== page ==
- In the region itself, progress has been quite significant. The DRC Government is about to make the implementation of the OECD Guidance a requirement for companies bearing administrative sanction, mine site inspections have taken place at over 30 mine sites in North Kivu and the Government expects to be ready to issue regional certificates for its minerals within the ICGLR framework by the end of 2011. ITRI’s tag-and-bag scheme is targeting 75% of the 3Ts from Katanga province to be tagged by the end of this year and the German federal institute BGR has validated 35 mines against its Certified Trading Chains Standard.
Nevertheless, some important issues were not addressed during the Brussels workshop:
- First and foremost, it remains unclear if the Congolese Government has the financial and human capacity to enforce the various rules and regulations that were passed over the last couple of months. In particular as the country is preparing for Presidential elections in November, no concrete plans for the enforcement of recently taken measures were presented, nor does the Government appear to take a clear leadership role in coordinating the various efforts on the ground.
- For the in-region tracing or certification schemes, the monitoring and evaluation process of participating companies is not fully transparent. In the case of the mine visits of the DRC Government, no information is provided on the standards applied to flag a specific mine green, orange or black or the qualifications of the mine inspectors. For BGR’s and ITRI’s certification and traceability schemes, the boundaries between baseline assessments, preparation of participating companies, third party verification and remediation are not clearly defined. The absence of clearly defined tasks may lead to potential conflicts of interest where verifiers could be consulting and auditing the same companies.
- The presentation of Gregory Mthembu-Salter of the United Nations Group of Experts (UN GoE) on the Democratic Republic of Congo painted a rather grim picture of the likelihood to see any of the above schemes being implemented in the Kivu provinces. The security situation in the Kivus renders the implementation of any traceability scheme difficult and the level of due diligence required from buyers in ensuring their purchases do not benefit armed groups appears to be prohibitively high.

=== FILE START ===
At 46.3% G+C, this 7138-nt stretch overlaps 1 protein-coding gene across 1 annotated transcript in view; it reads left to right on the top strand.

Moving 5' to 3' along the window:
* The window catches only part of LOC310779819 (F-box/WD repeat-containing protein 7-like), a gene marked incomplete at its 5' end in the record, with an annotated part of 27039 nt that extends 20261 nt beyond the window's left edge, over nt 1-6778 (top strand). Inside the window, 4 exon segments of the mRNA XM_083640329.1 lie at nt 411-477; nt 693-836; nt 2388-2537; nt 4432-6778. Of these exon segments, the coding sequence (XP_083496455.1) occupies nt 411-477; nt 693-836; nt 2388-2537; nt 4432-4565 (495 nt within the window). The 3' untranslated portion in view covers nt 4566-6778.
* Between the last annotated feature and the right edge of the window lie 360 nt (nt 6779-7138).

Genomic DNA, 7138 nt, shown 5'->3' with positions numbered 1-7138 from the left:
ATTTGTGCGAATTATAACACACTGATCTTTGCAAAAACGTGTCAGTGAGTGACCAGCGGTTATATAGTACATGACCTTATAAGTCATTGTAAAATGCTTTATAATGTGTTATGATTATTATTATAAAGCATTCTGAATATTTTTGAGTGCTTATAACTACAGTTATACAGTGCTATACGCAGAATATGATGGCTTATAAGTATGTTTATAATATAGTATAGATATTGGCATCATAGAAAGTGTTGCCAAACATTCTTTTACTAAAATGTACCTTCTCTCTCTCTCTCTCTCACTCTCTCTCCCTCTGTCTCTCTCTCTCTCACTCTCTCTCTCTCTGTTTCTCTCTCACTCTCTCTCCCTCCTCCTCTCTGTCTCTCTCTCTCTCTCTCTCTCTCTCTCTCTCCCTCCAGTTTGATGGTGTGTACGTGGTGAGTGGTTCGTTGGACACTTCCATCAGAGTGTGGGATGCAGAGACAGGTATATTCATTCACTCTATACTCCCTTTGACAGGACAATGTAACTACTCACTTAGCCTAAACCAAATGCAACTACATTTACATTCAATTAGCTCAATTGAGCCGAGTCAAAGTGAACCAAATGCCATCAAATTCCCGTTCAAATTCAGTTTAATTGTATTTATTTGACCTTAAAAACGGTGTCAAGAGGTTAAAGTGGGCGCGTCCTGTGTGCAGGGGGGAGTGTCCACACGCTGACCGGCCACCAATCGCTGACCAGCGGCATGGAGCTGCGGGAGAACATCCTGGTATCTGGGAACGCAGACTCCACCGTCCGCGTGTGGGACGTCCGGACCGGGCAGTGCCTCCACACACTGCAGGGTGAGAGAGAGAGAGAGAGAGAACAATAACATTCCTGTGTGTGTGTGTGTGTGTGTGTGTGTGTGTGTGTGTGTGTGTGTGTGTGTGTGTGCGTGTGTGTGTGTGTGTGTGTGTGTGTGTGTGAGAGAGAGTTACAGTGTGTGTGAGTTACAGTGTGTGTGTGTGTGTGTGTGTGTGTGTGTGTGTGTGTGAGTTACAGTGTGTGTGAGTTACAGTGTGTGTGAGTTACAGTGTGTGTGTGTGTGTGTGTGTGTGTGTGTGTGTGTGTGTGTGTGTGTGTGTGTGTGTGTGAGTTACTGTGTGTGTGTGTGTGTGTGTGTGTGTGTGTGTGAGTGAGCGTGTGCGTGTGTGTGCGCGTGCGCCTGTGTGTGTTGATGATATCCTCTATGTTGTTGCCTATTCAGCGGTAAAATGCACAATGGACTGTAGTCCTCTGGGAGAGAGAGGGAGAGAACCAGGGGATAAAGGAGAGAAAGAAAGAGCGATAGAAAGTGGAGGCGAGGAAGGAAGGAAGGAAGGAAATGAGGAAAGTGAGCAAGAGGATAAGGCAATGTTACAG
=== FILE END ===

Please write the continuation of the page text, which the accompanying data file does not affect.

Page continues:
- The highly unique aspects of the gold supply chain and its traceability remain unresolved. There are growing doubts that a viable framework applicable to gold will be available in the near future.
Despite these activities along the entire mineral supply chain there remains much to be done to establish credible systems of assurance in the African Great Lakes region that satisfy the needs of end user companies obliged to report on the origin of their raw materials.
Posted in Auditing, conflict minerals, Governance, risk management, sustainability
Tagged audit, auditing, coltan, Conflict Minerals, Congo, corporate responsibility, csr, Dodd-Frank, DRC, EICC, GeSI, gold, internal audit, OECD, risk assessment, SEC, Securities and Exchange Commission, STR, supply chain, sustainability, tantalum, tin, tungsten, UL, wolframite
Recently, Elm posted a piece discussing comments from Kevin Parker, the CEO of Deutsche Asset Management, an investment firm with three-fourths of US$1 trillion under management.
We expanded that original post for EHS Journal, who just published it. The expanded version dives deeper into trends in the past decade supporting Parker’s assessment of why capital markets are bullish on carbon-intensive investment opportunities even in light of this era of sustainability.
View the article in its entirety here.
Posted in Compliance, EHS, Environment, Governance, greenhouse gas, HSE, risk management, sustainability
Tagged cap and trade, carbon disclosure, carbon emissions, climate change, co2, compliance management, corporate responsibility, csr, economic value, emissions, environmental risk, financial return, ghg, GHG reporting, greenhouse gas, HSE, risk management
Elm has released a demonstration version of its pioneering Self-Implemented Conflict Minerals Audit Preparation© tool, or SICMAP℠. The demo contains abridged content, but retains the functionality, pragmatic approach and simplicity of the full version.
“While we originally designed SICMAP℠ to assist companies in preparing for audits, we have seen an unexpected interest in use of the tool as a conflict minerals program development guide/framework”, said Lawrence Heim, Elm’s conflict minerals services leader. “The demo version was made available because of the increased demand and interest.”
To request a copy of the demo version, contact Lawrence Heim at firstname.lastname@example.org.
Posted in Auditing, conflict minerals, Risk, risk management, sustainability
Tagged audit, auditing, coltan, Conflict Minerals, Congo, corporate responsibility, csr, Dodd-Frank, DRC, internal audit, internal controls, OECD, SEC, Securities and Exchange Commission, supply chain, sustainability, tantalum, tin, tungsten, wolframite